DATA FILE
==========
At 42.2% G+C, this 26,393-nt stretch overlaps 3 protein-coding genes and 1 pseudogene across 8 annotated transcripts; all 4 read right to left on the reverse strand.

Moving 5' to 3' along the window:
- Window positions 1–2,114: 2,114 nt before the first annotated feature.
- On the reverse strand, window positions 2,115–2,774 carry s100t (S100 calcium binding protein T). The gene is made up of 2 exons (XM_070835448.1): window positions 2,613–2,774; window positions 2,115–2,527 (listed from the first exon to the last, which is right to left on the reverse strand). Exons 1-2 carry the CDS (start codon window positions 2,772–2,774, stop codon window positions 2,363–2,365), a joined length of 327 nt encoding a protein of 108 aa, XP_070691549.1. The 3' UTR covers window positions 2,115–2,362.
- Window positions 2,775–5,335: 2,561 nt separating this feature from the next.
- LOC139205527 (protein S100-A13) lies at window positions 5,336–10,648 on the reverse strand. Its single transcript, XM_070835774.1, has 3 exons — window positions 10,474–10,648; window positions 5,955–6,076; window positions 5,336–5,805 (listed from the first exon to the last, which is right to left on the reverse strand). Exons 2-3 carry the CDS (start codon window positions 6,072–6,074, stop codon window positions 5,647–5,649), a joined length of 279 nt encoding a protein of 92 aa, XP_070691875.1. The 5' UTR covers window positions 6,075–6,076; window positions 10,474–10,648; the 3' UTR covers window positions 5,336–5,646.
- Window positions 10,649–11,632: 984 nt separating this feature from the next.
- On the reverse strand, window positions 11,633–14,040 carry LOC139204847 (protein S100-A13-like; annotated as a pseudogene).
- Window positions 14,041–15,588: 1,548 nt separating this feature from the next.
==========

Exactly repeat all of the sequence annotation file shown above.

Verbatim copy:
At 42.2% G+C, this 26,393-nt stretch overlaps 3 protein-coding genes and 1 pseudogene across 8 annotated transcripts; all 4 read right to left on the reverse strand.

Moving 5' to 3' along the window:
- Window positions 1–2,114: 2,114 nt before the first annotated feature.
- On the reverse strand, window positions 2,115–2,774 carry s100t (S100 calcium binding protein T). The gene is made up of 2 exons (XM_070835448.1): window positions 2,613–2,774; window positions 2,115–2,527 (listed from the first exon to the last, which is right to left on the reverse strand). Exons 1-2 carry the CDS (start codon window positions 2,772–2,774, stop codon window positions 2,363–2,365), a joined length of 327 nt encoding a protein of 108 aa, XP_070691549.1. The 3' UTR covers window positions 2,115–2,362.
- Window positions 2,775–5,335: 2,561 nt separating this feature from the next.
- LOC139205527 (protein S100-A13) lies at window positions 5,336–10,648 on the reverse strand. Its single transcript, XM_070835774.1, has 3 exons — window positions 10,474–10,648; window positions 5,955–6,076; window positions 5,336–5,805 (listed from the first exon to the last, which is right to left on the reverse strand). Exons 2-3 carry the CDS (start codon window positions 6,072–6,074, stop codon window positions 5,647–5,649), a joined length of 279 nt encoding a protein of 92 aa, XP_070691875.1. The 5' UTR covers window positions 6,075–6,076; window positions 10,474–10,648; the 3' UTR covers window positions 5,336–5,646.
- Window positions 10,649–11,632: 984 nt separating this feature from the next.
- On the reverse strand, window positions 11,633–14,040 carry LOC139204847 (protein S100-A13-like; annotated as a pseudogene).
- Window positions 14,041–15,588: 1,548 nt separating this feature from the next.